Board a business bargain as United rolls out its Polaris
If you ever needed evidence that Dublin Airport is the fifth-busiest European gateway to North America, you'd need look no further than the American check-in areas of an otherwise quiet Sunday morning Terminal 2.
It's a hive of hustle and bustle as competing airlines check in passengers for the east coast and Chicago.
Transatlantic is big business, with Aer Lingus recently announcing that it will increase capacity by 13pc across the pond this winter - 350 flights extra in all.
Corporate is also massive, and I checked out the progress of United Airlines' business class makeover on a rare trip to the Big Apple.
Its new business class product is certainly a gamble - changing the name from the recognisable BusinessFirst to Polaris late last year, as has been reported in this column.
The makeover is aimed at transforming the business-class experience, from showers and sleep pods in dedicated airport lounges, to individual pods on board in the cabin, with direct aisle access for every seat.
It's being rolled out across the fleet, and Ireland, which is considered a short hop, won't see the full effects till possibly the end of next year.
But if you're lucky, you'll get a glimpse of what's on offer when the aircraft rotations put the odd full Polaris flight on an Irish route.
In the meantime, the changes being made are already recognisable as the service is rolled out.
Customer research (over 12,000 hours of it) has shown that sleep is a priority for the corporate traveller. Even I, a reluctant sleeper, managed to get four hours-plus across the Atlantic on board the 777-200. The secret is in the seat and bedding. Fully flat, it gave me ample legroom (it goes up to 6 foot 6) and the duvet, pillow and blanket are supplied by the upmarket Saks Fifth Avenue - I was sorely tempted to nick the pillow.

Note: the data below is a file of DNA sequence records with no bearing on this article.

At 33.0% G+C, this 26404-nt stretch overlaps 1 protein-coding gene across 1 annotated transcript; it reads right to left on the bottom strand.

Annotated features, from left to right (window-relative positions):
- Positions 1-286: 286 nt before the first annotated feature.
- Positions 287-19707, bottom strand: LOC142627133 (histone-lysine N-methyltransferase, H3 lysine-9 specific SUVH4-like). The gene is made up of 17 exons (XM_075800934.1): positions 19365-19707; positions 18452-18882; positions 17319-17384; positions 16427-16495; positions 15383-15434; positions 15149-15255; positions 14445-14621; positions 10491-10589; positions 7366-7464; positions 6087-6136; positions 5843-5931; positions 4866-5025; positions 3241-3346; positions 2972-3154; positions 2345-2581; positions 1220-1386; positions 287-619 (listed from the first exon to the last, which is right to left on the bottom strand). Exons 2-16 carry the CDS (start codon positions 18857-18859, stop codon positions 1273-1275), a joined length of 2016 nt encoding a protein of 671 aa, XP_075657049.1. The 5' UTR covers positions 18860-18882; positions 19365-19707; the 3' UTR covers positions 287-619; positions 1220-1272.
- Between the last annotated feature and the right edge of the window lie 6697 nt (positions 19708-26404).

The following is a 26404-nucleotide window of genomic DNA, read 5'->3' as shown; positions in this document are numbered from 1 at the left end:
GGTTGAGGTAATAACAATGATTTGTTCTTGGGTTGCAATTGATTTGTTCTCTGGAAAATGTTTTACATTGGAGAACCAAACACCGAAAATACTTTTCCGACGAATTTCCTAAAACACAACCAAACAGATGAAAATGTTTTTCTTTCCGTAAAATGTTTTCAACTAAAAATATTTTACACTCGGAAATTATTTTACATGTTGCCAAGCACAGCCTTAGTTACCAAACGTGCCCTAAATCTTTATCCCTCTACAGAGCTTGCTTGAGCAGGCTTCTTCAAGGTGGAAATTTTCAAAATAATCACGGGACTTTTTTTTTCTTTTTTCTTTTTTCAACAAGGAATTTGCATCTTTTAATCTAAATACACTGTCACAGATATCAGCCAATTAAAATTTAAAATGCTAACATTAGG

Mattresses are also available on request, while the amenity pack with the obligatory face creams, socks, ear plugs and eye masks are supplied by trendy Cowshed. The airline's executive chef is Gerry McLoughlin (formerly of The Shelbourne in Dublin), and there's a noticeable push into lighter, healthier fare, with more fresh fruit, veg and salads to accompany the chicken, beef, shepherd's pie or fish mains. It fills, but doesn't bulk you up, and certainly aids sleeps.
The only big change I'd look forward to is direct aisle access. I was sitting next to a tall girl who snoozed from before take-off, so stepping over her needed a bit of dexterity.
That said, it's a great quality product, and the service is smart and friendly - and on the shorter return journey (just five-and-a-half hours), you can ask to have your three courses and drinks in one go, to give you more sleeping time.
All good, but the big plus I see is price: off-peak times, like August, are a good time to set up meetings if you're in a small company and need to do some facetime in Manhattan.
Business, sorry Polaris, can be booked from around €1,769.88 return - which is a steal in the world of turning left.
n Okay, it's not much of a shocker but New Yorkers aren't that keen on Mr Trump.
Returning to the States for the first time since the change of administration, I was expecting gruelling security and immigration questions ("Yes, officer, I have been to Mexico recently...".)
But pre-clearance - something this column has fought to maintain - was a cinch, with a question about the nature of my business in the States, and the usual finger-and-thumb scans.
All done and dusted within five minutes.
Stateside was even easier - a whole floor in Newark dedicated to premium passengers, with an empty line. I was also a guinea pig for the Transport Security Administration (TSA) and its new fast-track security-screening programme known as TSA Pre. It's a system whereby applicants are screened, and if passed get to bypass a lot of the rigours of airport security. No more taking off your belt. Or your shoes. And your laptop stays firmly in your bag. The queues are shorter, and the stress levels are way down.
TSA Pre works on internal flights around the States, while the Custom and Border Protection sister programme Global Entry allows for similar privileges when flying abroad from American airports. Global Entry costs just $100 for five years, and also gives you the internal TSA Pre privileges.
There's just one downside: global entry is not available to Irish citizens, but is worth considering if you have a UK passport.
Sunday Indo Business